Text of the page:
National Geographic : 1900 Sep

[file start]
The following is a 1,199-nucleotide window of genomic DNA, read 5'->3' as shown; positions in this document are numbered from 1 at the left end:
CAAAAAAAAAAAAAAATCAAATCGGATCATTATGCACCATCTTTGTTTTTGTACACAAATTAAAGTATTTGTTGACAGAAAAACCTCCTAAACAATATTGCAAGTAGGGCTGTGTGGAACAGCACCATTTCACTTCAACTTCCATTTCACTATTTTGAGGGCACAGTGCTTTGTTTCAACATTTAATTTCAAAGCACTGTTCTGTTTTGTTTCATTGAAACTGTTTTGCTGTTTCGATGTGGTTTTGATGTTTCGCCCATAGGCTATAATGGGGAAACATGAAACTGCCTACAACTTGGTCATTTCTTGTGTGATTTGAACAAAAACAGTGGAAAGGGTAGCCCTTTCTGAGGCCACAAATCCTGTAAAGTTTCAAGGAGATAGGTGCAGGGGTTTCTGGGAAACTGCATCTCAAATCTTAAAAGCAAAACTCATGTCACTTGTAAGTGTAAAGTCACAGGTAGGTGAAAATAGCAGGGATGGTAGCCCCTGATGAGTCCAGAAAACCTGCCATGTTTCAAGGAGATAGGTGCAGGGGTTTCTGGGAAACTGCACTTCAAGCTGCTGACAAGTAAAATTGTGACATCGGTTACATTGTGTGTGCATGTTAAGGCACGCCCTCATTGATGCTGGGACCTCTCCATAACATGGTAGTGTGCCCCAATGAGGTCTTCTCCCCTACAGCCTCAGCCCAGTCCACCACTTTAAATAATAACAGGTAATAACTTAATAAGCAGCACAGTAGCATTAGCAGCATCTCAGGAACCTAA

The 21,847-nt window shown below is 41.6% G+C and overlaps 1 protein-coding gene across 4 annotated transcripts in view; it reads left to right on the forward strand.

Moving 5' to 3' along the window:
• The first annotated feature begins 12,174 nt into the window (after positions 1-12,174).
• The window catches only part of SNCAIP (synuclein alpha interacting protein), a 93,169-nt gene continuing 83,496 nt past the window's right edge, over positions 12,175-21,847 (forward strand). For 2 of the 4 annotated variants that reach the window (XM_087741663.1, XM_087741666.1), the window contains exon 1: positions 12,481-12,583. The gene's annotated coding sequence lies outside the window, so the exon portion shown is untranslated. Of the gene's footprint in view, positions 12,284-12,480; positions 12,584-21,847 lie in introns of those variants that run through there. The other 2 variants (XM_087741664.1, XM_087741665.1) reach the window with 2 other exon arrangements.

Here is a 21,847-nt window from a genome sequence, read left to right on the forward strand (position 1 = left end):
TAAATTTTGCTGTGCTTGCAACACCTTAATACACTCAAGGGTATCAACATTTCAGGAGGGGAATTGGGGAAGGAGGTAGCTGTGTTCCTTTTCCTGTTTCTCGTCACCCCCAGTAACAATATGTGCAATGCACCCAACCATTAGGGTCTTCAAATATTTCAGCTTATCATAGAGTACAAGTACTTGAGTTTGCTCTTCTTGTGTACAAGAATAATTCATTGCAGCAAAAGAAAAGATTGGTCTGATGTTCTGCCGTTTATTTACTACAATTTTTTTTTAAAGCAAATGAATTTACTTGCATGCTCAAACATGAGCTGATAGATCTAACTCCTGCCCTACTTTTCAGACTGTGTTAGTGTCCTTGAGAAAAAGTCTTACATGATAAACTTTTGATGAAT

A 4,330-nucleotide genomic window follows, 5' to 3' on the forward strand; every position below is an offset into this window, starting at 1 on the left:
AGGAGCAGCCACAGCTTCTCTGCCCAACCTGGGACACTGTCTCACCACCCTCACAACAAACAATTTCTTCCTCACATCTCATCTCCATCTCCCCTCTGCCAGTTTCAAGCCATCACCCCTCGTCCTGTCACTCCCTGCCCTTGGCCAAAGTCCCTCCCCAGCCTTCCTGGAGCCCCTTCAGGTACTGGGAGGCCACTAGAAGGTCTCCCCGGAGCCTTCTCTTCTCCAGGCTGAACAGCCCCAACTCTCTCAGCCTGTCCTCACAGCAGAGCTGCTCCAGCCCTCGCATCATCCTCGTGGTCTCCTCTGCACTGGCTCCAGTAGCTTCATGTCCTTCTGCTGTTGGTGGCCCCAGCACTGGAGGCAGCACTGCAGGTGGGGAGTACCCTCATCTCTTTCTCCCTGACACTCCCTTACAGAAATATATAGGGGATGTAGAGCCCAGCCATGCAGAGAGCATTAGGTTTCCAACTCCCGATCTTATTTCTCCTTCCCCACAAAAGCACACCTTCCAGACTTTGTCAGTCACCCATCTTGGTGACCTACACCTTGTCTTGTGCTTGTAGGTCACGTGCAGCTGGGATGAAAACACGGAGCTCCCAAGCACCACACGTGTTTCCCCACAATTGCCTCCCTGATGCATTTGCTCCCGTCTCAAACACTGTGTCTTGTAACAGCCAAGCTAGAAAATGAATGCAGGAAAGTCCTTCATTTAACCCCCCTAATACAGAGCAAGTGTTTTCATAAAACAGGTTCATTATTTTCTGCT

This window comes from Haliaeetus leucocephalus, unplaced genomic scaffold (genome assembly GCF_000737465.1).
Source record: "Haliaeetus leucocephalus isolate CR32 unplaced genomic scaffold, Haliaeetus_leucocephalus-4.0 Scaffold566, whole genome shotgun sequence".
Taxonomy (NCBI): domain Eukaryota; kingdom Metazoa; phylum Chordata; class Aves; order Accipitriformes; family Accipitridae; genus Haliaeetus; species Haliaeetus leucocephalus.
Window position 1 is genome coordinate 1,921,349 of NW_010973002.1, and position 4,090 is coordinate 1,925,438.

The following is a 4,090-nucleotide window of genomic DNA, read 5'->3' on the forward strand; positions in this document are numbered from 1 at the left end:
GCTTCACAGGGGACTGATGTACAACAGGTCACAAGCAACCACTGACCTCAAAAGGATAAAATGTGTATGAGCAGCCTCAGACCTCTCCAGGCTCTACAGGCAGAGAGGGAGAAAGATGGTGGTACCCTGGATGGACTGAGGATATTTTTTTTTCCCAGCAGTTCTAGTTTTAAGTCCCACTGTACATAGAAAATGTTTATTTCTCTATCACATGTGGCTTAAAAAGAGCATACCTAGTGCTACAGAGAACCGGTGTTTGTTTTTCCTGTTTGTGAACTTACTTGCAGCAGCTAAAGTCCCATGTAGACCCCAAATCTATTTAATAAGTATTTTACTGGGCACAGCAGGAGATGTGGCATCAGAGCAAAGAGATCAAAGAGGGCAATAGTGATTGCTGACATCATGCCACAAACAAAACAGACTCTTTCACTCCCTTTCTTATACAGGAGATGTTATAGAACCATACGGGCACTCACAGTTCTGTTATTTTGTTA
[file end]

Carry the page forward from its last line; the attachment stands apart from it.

THE COLORADO DESERT As the way leads southward, Signal Mountain, the northern peak of the Cocopah range, disappears from view, but in front appears, ris ing from the plain, an isolated and striking landmark, the noble crater of the Sierra Prieta, called by Americans "Black Butte." Such active eruptions of lava as built up this perfect crater are indeed past, but secondary volcanic activity is still present in the hot mineral springs that surround the Colorado Desert and in the beautiful erup tive mud springs or salses, known as mud-volcanoes. These are found in two places on the Colorado Desert-in the Cocopah Valley a few miles from Sierra Prieta, and far north, just south of Salton Sea.* The whole region of the Sierra Prieta is full of evidence of recent action. North of the mountain and half a mile from its base are three hillocks, the largest 100 yards long and 50 feet high, which were evidently formed by the eruption of soft mud accompanied by gas. The rock of these mounds is imperfectly hardened mud, full of vesic ular cavities such as would be formed by the presence of gas in the mud eruption. The Sierra itself is several hundred feet high, and, with the deposits of broken lava that surround its base, has a circum ference of seven or eight miles. The rock is scoriaceous lava, with oc casional basaltic blocks that exhibit an imperfect culumnar structure. The rock of the sides is much broken by weathering, but the edge of the crater is beautifully defined. The floor of the depression is smooth and level and covered with fine clay, evidently blown in by winds. Water at times has stood at considerable depths within the crater. It is 250 paces across the perfectly circular bottom. At the center of the floor a small basin has been scooped out by human hands to collect the last drops of rain water. The mud-volcanoes lie on a flat, mud plain south of the Sierra Prieta, and during the overflow are surrounded by the waters of the New and Hardy Rivers and the "salt slough; " also a few of the springs are buried beneath the risen waters of Volcano Lake. At the time of my visit one of these springs was erupting beneath the water, throw ing up mud several feet above the surface with a cannonading that could be heard at a distance of three or four miles. Along the shores * For an interesting description of their discovery by Major Heintzelman, in 1852, see Pacific Railroad Reports, vol. v; "Geological Report," by Wm. P. Blake, p. 115. See also "An ac count of some volcanic springs in the Desert of the Colorado in Southern California," by Dr John L. Le Conte, American Journal of Science and Art, 2nd series, vol. xix, May, 1855, ana " Notes of a visit to the mud-volcanoes in the Colorado Desert in the month of July, 1857," by Dr John Veatch, in the same journal, vol. xxvi, p. 286, 1858, and also published in the Proceed ings of the California Academy of Science, 1857, p. 104.